The various technological devices used for listening are not always adequate to grasp the expected effects.
Taking into account the sounds that vary from “pianissimo” to “fortissimo” in this musical genre, we recommend an average listening based on 63% of the potentiality of normal players and listening at maximum volume of other players (computers, tablets, smartphones).

Reviews by various musicians and experts

Maestro Roberto Salvalaio
Conductor, composer, teacher, musical director of the Opera Theater of Ulaanbaatar, conductor of the Philharmonic Orchestra of Bacau, who adapted Astor Piazzolla’s music for his symphony orchestra:

“Ciato’s Messa da Requiem is very beautiful, it has a fascinating harmonization, it is the result of a gigantic recording work. There is a remarkable musical path. Performing it live is not easy, it would need a choir of over a hundred people, an exceptional orchestral complement and maybe six months of rehearsals.”

Letter sent on 27/11/2018 by Maestro Salvalaio to Ciato:

Dear Maestro Ciato, I have read and played on the piano your “Requiem” sent to me in a handwritten score and I must say that I was very impressed especially by the idea that you imprinted onto a work like this. I noticed that inside it there is a multiplicity of styles covering a range of various musical genres, certainly the result of your experiences as an interpreter that make this work interesting and full of surprises both for the instrumental ensemble and for the choral part. Given the intense orchestration both for the number of performers and the sound volumes, I believe we must necessarily think of a choral ensemble of considerable size in order to balance the sound weight of the orchestra. Of course, we might also think of reducing the parts, but it would be a real shame to do this, sacrificing the effect of the massiveness of the whole. Therefore, I suggest you, also by virtue of the fact that an orchestra and choir of considerable size would have exorbitant costs, to think of a “virtual” orchestra, that is to use digital samplers that today have reached levels of excellent quality, so as to be used also for the production of soundtracks of important films with great savings of time and money for their realization. In this way you will also be able to reduce the number of choristers and make everything more accessible and achievable without altering your idea which must remain as you conceived it. I congratulate again on your work and I wish for you to be able to realize it as you feel it inside, without removing anything, but remaining as faithful as possible to the intentions expressed in your score. Kind regards. Roberto Salvalaio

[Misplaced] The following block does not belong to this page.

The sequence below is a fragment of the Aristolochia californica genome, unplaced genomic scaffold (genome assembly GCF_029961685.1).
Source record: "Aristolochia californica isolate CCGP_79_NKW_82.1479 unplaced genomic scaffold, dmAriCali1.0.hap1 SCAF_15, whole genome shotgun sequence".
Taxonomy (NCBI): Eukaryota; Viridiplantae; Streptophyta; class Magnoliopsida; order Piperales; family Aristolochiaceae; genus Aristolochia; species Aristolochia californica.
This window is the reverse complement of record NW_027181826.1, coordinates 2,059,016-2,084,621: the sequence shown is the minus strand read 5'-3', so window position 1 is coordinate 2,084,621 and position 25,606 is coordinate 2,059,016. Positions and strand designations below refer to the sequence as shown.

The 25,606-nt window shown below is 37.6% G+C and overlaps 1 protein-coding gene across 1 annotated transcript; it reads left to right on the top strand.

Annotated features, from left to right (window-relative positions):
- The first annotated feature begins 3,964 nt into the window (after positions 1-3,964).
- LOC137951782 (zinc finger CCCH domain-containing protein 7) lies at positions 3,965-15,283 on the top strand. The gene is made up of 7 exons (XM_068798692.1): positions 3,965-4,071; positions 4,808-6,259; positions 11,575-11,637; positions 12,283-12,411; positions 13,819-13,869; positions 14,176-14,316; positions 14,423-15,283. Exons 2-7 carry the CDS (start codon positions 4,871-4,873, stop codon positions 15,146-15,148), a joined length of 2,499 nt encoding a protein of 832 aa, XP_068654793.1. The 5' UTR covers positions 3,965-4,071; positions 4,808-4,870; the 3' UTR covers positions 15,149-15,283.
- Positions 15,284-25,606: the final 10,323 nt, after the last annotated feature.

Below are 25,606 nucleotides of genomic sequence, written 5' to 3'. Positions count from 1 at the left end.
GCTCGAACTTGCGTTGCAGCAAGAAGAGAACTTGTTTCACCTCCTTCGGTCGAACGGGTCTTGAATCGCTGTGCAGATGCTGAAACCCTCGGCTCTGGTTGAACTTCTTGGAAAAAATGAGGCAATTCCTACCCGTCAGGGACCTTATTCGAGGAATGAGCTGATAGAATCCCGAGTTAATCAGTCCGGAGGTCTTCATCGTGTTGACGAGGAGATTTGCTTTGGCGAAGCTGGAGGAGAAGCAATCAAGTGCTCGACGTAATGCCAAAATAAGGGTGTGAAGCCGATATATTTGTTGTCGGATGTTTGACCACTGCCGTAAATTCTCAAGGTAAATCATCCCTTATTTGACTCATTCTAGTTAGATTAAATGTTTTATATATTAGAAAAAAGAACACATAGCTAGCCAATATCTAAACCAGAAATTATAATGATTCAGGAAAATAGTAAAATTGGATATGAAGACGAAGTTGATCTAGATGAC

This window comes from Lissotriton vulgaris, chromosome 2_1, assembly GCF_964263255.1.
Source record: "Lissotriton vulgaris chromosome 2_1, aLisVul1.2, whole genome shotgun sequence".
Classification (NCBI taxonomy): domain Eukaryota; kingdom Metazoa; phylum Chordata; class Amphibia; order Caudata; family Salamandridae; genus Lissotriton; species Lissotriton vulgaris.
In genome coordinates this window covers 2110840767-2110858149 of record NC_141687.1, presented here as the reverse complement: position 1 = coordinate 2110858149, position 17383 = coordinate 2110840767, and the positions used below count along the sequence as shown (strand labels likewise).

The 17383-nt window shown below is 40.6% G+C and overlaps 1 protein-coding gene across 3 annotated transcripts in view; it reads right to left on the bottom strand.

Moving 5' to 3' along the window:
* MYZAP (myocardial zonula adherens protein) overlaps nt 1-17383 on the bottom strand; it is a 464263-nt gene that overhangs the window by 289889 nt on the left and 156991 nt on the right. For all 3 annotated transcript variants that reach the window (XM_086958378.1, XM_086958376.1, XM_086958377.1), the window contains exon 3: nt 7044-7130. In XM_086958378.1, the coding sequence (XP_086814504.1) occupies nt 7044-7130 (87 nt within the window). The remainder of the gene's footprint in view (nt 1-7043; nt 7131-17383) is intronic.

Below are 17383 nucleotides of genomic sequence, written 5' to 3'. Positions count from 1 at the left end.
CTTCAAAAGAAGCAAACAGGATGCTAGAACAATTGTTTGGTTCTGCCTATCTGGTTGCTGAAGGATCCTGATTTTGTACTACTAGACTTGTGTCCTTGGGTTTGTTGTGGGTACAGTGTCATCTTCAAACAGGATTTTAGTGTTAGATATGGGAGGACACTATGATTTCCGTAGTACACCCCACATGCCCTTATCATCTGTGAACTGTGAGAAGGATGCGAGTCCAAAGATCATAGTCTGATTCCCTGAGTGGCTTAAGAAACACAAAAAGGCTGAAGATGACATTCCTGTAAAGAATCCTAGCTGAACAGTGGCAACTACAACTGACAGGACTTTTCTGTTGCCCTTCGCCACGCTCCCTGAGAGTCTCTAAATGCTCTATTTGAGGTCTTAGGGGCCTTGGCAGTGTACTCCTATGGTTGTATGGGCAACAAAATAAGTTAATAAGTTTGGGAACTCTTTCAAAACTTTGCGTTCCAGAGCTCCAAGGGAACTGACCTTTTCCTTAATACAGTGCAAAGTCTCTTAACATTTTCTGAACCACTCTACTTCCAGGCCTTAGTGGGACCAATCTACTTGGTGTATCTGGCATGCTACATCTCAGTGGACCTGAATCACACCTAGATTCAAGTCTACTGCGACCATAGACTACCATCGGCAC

Maestro Aldo Pagani
Musician, talent scout, publisher and producer of Astor Piazzolla:

“The Messa da Requiem by Ciato is beautiful, modern, universal and with exceptional musical glimpses”.

Maestro Raf Montrasio
Remarkable jazz guitarist, formerly part of the famous Renato Carosone’s band, for years a music teacher at Collegio Arcivescovile of Saronno (Varese), a very fine and highly sensitive musician; he had the opportunity to listen to it before passing away:

“Ciato’s Messa da Requiem has an unusual beauty, at times moving, at times dramatic. It reflects a musical path that goes from symphonism, to musicals, to jazz tradition – especially in the harmonization – and even to pop music: exceptional. A masterpiece to me.”

Maestro Lorenzo Imporati